The “dog days” of summer are here, and these especially hot days of the year can be full of fun for you and your pets—as long as precautions are followed to keep safe when out in the sun and the heat.
Dr. Kyoko Yoshida, a veterinarian and co-owner of Hudson Animal Hospital in NYC, has this to say about sun and heat protection for your pet: “Summer here in NY is wonderful, as long as you take the necessary precautions to keep your pet cool and safe.” Let’s take a look at some ways you can have a great time outside this summer and stay safe, even on the very hottest days.
One of the best ways to keep your pet safe in the heat is to simply avoid being outside with your pet when it’s too hot. On days when the temperature climbs into the 90s, try to plan your outdoor activities for the cooler parts of the day—the morning and the evening. That being said, we realize that staying in air conditioned places when it’s hot isn’t always possible! So here are some things you can do to keep your pet from getting overheated when you must be outside:
1) Hydrate, hydrate, hydrate. Make sure your dog or cat has plenty of fresh water—and offer more water than usual on hot days.
2) Make a cool space. Does the room your pet usually stays in get too hot? Is there air conditioning or a fan in that room? Make sure your pet’s living space can be cooled sufficiently.
3) Limit exercise. While regular exercise is great for your pet, strenuous exercise in the heat can be dangerous. Limit exercise on hot days and/or change your pet’s routine to include indoor exercise.
4) Know your pet’s health. Make sure you are aware of any special health conditions your dog or cat has that could be exacerbated by hot weather. Age and breed are both factors that can affect an animal’s ability to cool itself. Do some research and talk to a veterinarian about your pet’s possible risk factors.
5) Become familiar with heat-related warning signs. The ASPCA lists some to be aware of: “Symptoms of overheating in pets include excessive panting or difficulty breathing, increased heart and respiratory rate, drooling, mild weakness, stupor, or even collapse. They can also include seizures, bloody diarrhea, and vomit along with an elevated body temperature of over 104 degrees.” Any of these signs warrant an immediate visit to the vet.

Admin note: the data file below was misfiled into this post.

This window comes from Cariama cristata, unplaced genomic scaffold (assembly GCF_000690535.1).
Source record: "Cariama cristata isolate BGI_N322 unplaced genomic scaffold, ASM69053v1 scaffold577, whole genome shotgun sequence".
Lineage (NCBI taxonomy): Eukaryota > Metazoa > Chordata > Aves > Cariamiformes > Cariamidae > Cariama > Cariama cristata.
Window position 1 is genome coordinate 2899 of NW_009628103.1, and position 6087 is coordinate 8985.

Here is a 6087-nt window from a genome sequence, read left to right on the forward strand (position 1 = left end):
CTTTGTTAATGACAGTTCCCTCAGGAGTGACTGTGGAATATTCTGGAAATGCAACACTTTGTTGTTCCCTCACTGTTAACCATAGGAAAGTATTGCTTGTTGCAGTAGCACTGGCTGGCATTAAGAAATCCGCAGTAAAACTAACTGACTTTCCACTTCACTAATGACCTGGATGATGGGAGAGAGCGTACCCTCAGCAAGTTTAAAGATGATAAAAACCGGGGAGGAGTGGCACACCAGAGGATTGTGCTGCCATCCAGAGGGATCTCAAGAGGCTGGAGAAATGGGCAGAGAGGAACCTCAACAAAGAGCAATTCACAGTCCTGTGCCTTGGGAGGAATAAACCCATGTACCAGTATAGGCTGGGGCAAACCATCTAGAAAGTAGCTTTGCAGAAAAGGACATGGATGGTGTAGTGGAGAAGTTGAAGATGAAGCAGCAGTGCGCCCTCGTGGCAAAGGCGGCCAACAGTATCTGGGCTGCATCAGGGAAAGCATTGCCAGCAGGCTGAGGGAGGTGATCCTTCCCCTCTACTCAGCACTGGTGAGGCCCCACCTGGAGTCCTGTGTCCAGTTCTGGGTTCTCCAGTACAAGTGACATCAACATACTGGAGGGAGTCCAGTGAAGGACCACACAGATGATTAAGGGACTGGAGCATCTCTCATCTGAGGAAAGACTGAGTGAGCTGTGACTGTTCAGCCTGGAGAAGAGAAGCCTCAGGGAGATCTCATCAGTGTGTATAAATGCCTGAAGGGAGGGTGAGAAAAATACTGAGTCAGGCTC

Another thing to keep in mind is that both dogs and cats are susceptible to sunburn—the same UVA and UVB rays that we are concerned about for ourselves also negatively affect our pets. Did you know that dogs and cats can wear sunscreen? An effective sunscreen will block both UVA and UVB rays and should have an SPF of over 15. But there are some special considerations for applying sunscreen to your pet:
• Zinc oxide, a common ingredient in many sunscreens, is toxic for dogs.
• Salicylates, which are also found in many sunscreens, are toxic for cats.
Sunscreens chosen for pet use should not contain the above ingredients. There are some sunscreens that have been specifically formulated for pet use, and you can ask a vet which of these might be best to use for your pet.
If you have questions about your specific dog or cat breed, about which sunscreens you can use on your pet, or about your pet’s overall health, Dr. Yoshida advises that you contact your veterinarian to be sure to get the correct information: “There is a lot of incorrect information online regarding pet protection. We want to make sure people take care of their pets properly all year long.”
One final tip on pet sun protection—in addition to sunscreen, pets can wear sun protection shirts, hats, and sunglasses to prevent sunburn. Check at your favorite pet supply store or online for selection. Don’t let the heat prevent you from having a great time with your pet this summer; use these tips to have the best summer ever with your dog or cat!